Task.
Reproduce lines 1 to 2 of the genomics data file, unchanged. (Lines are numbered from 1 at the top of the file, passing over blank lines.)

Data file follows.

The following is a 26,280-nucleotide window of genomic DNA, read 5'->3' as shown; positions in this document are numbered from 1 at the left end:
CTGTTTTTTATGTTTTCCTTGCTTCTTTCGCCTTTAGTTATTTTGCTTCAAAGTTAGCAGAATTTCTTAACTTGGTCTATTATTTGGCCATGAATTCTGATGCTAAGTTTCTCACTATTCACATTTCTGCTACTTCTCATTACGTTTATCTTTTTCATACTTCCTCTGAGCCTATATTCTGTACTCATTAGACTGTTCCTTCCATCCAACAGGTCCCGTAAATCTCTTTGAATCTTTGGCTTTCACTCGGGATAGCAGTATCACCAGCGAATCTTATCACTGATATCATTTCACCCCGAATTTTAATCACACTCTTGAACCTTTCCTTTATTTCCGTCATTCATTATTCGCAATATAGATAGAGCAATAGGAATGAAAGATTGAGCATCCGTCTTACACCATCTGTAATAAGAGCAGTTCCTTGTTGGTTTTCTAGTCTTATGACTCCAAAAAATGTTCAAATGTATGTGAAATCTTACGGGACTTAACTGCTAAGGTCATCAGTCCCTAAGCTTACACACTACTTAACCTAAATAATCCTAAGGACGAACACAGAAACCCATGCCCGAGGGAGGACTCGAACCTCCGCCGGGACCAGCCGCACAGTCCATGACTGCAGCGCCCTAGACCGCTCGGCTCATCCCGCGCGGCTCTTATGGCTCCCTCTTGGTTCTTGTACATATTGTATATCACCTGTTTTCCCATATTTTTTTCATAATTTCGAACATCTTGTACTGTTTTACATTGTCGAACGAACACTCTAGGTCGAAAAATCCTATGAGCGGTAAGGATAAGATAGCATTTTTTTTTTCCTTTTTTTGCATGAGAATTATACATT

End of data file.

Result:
The following is a 26,280-nucleotide window of genomic DNA, read 5'->3' as shown; positions in this document are numbered from 1 at the left end:
CTGTTTTTTATGTTTTCCTTGCTTCTTTCGCCTTTAGTTATTTTGCTTCAAAGTTAGCAGAATTTCTTAACTTGGTCTATTATTTGGCCATGAATTCTGATGCTAAGTTTCTCACTATTCACATTTCTGCTACTTCTCATTACGTTTATCTTTTTCATACTTCCTCTGAGCCTATATTCTGTACTCATTAGACTGTTCCTTCCATCCAACAGGTCCCGTAAATCTCTTTGAATCTTTGGCTTTCACTCGGGATAGCAGTATCACCAGCGAATCTTATCACTGATATCATTTCACCCCGAATTTTAATCACACTCTTGAACCTTTCCTTTATTTCCGTCATTCATTATTCGCAATATAGATAGAGCAATAGGAATGAAAGATTGAGCATCCGTCTTACACCATCTGTAATAAGAGCAGTTCCTTGTTGGTTTTCTAGTCTTATGACTCCAAAAAATGTTCAAATGTATGTGAAATCTTACGGGACTTAACTGCTAAGGTCATCAGTCCCTAAGCTTACACACTACTTAACCTAAATAATCCTAAGGACGAACACAGAAACCCATGCCCGAGGGAGGACTCGAACCTCCGCCGGGACCAGCCGCACAGTCCATGACTGCAGCGCCCTAGACCGCTCGGCTCATCCCGCGCGGCTCTTATGGCTCCCTCTTGGTTCTTGTACATATTGTATATCACCTGTTTTCCCATATTTTTTTCATAATTTCGAACATCTTGTACTGTTTTACATTGTCGAACGAACACTCTAGGTCGAAAAATCCTATGAGCGGTAAGGATAAGATAGCATTTTTTTTTTCCTTTTTTTGCATGAGAATTATACATT